Introduction to Toxicology

Introduction to Toxicology

David Cook
1996 3M Teaching Fellow

am in the process of writing yet another letter of recommendation for an ex-student. She is beautiful, brilliant, currently registered as an undergraduate in one of our best medical schools, and she wants to be an astronaut. And probably will be. As the words “talented, successful, unpretentious” appear on the page that will, with a little good luck, advance her career another step, I reflect on how much I did not want to teach the course in which I first encountered her. I did not need extra teaching, and many of my colleagues told me that teaching undergraduate science was a totally depressing experience.

However, my fellow 3M Teaching Fellows espoused a different set of beliefs. These people told me that any teaching can be rewarding, that students like to learn, and that they can be wonderfully creative, and they provided me with a rich vein of anecdote to support their views. This perspective made much more sense and corresponded with my own experience, so I decided not to fight it, and took on the teaching of a rather large, third-year Introduction to Toxicology course with as much good grace as I could muster.

Working in a medical school, where most of my teaching occurs, means that the content and approach become constrained by the overall curriculum and the professional needs of the students. But in a science course anything goes, provided it does not violate university regulations, and soon the extra forty hours of lectures stopped seeming like a “teaching load” and started to become something much more akin to a playground.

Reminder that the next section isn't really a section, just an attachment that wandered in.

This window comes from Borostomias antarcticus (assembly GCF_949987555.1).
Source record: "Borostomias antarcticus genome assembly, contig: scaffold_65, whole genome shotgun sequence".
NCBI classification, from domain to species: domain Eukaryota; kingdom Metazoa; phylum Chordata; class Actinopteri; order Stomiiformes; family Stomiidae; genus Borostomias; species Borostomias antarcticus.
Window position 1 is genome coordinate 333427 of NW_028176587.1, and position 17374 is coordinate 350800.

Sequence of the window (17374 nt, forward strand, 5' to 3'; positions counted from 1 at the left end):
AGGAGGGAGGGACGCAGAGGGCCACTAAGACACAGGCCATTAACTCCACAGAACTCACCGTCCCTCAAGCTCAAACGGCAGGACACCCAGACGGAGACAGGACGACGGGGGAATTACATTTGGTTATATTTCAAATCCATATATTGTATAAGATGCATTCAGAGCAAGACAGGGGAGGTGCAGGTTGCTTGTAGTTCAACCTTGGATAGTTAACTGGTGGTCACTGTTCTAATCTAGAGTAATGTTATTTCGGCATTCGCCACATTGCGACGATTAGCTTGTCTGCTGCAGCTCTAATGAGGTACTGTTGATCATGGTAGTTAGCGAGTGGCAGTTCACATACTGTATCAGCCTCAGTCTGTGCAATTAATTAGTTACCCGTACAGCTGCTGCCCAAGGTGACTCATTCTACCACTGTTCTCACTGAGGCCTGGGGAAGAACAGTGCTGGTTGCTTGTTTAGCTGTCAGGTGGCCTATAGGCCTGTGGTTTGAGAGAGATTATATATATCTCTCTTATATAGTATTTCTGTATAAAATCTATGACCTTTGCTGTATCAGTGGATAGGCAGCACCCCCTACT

What did the students really need to learn? That was the first question. And it was immediately clear that the reproduction of minutiae was not what they needed to learn. All the ideas were out there. Surely, even in the harsh world of science, it was important that students be involved, be able to communicate orally and in writing, and learn how to work together and to explore unknown lands.

None of the ideas that I introduced were startlingly new, except to the students. They sat together in teams that worked collectively to answer questions and to teach some of the material. Teams chose any area that had not been taught, wrote a paper and presented it orally to their classmates. I changed the structure of my lectures and the nature of examinations.

What needs to be highlighted is how students over the years have responded to this approach. They produce some research papers that are better written and more informative than offerings in the published literature, but what really demonstrates their abilities are the ten-minute presentations. They are funny, creative, informative and full of good science.

One team chose to look at tetrodotoxin, the poisonous compound much prized in Japanese puffer fish fugu, and presented their data as a mock-up of a Japanese cooking school. Another group chose mustard gas, and started by acting out a high-level military conference at the end of WWI. We have had TV Family Feud discussions so that the group could show two opposing views about a particular compound; wickedly accurate parodies of drug abuse presentations; and one memorable skit based on the toxin in the South American tree frog which involved a group of incompetent white hunters in the Amazon and a remarkably unlikely field surgical operation. They added PowerPoint, music, movies and this year one group put their entire presentation on DVD, turned the lights down and said, “Enjoy the show!” So much for “not creative,” “all they want is fact” and so on. And, no, they don’t whine about their grades. In the course evaluations most students believe that they put more effort into this course, learn more and enjoy it more.

There is another aspect as well, in which the course has made a difference. Innumerable students end up in research, in one of the professional schools, or just having a good time in a course they did not expect to enjoy.

The students are generous with their thanks, but in truth the amount of sheer delight I get from the fact that they learn and enjoy the process is more than sufficient reward. Although my friends in education here and across the country have shown me so much, it is the students who end up providing the real lessons, and who have turned a teaching experience I did not want into something I treasure. Next year I will make some changes, partly because of some new ideas in the literature, but mostly because the students say “It would be even more successful if we could just …. “